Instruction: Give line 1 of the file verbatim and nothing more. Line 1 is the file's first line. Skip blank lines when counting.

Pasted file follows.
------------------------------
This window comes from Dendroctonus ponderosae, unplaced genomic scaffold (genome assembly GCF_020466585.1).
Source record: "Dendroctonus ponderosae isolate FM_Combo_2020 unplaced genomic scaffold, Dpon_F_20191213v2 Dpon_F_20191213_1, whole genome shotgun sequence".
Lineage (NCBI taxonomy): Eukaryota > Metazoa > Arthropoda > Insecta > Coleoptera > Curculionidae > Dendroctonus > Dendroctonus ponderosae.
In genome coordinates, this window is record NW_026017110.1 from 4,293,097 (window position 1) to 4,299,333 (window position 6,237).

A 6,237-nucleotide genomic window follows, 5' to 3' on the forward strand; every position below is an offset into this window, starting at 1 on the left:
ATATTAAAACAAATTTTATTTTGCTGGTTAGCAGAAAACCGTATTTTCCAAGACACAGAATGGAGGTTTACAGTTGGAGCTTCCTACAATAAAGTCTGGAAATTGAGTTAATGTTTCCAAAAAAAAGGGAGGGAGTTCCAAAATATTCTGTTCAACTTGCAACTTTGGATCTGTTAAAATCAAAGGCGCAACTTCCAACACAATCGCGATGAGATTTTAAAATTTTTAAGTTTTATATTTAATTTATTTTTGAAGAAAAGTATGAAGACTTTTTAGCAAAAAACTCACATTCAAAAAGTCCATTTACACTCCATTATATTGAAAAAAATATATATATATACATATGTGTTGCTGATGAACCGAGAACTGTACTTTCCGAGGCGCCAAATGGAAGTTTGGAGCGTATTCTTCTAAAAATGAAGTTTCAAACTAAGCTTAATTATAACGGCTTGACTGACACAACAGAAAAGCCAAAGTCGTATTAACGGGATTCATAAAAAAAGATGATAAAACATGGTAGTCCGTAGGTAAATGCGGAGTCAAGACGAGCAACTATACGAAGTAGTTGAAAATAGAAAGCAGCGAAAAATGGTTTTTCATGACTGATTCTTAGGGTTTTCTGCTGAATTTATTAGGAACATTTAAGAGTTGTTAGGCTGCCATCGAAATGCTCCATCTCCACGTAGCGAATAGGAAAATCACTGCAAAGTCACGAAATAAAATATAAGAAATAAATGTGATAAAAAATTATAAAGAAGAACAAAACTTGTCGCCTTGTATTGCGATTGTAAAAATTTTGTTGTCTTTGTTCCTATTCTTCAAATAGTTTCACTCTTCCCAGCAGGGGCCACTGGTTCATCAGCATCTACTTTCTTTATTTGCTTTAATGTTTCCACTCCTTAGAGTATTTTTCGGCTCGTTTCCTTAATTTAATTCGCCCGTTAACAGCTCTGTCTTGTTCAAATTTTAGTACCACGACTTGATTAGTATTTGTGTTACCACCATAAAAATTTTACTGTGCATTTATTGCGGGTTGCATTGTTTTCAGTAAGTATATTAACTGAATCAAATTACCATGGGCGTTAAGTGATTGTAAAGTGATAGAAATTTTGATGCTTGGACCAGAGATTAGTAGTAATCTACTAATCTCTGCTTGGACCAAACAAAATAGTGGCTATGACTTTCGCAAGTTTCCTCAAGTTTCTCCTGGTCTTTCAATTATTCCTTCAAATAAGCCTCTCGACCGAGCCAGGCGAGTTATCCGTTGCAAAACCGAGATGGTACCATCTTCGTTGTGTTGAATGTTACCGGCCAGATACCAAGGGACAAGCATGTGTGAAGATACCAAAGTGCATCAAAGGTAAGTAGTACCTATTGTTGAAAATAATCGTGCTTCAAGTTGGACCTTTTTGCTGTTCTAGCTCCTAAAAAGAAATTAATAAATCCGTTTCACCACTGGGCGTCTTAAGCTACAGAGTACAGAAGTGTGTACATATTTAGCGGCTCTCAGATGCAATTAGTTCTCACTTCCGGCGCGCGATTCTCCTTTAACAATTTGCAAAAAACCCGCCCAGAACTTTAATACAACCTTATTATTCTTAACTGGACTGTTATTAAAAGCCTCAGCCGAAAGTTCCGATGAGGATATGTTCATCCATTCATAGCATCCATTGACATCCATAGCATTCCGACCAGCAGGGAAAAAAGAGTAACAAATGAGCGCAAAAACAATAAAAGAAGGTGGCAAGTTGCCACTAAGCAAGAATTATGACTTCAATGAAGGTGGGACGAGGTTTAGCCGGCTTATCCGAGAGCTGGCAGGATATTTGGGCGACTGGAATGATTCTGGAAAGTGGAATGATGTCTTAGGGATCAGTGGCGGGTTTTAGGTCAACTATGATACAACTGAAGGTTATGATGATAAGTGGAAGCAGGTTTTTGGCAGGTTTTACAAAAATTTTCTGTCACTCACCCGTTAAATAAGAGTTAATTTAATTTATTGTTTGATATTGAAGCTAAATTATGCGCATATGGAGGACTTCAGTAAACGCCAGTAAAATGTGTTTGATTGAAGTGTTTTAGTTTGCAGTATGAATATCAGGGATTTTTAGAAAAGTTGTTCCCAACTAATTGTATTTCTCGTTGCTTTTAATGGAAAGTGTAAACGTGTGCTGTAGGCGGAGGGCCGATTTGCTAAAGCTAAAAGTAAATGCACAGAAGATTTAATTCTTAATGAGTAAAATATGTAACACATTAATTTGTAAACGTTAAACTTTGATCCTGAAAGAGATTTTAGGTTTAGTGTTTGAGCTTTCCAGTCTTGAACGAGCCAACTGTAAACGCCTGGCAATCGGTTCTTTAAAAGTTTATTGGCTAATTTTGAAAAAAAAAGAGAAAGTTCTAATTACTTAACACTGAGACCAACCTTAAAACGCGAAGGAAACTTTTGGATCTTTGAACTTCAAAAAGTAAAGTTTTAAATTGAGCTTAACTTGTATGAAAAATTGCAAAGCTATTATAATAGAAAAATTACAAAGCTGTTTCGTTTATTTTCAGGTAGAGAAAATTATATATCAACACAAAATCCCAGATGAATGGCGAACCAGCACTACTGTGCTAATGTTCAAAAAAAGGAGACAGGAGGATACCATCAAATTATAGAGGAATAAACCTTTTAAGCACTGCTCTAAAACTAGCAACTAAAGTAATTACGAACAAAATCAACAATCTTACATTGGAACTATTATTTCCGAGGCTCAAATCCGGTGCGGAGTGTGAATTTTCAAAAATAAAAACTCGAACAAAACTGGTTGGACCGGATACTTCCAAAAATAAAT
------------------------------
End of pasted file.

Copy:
This window comes from Dendroctonus ponderosae, unplaced genomic scaffold (genome assembly GCF_020466585.1).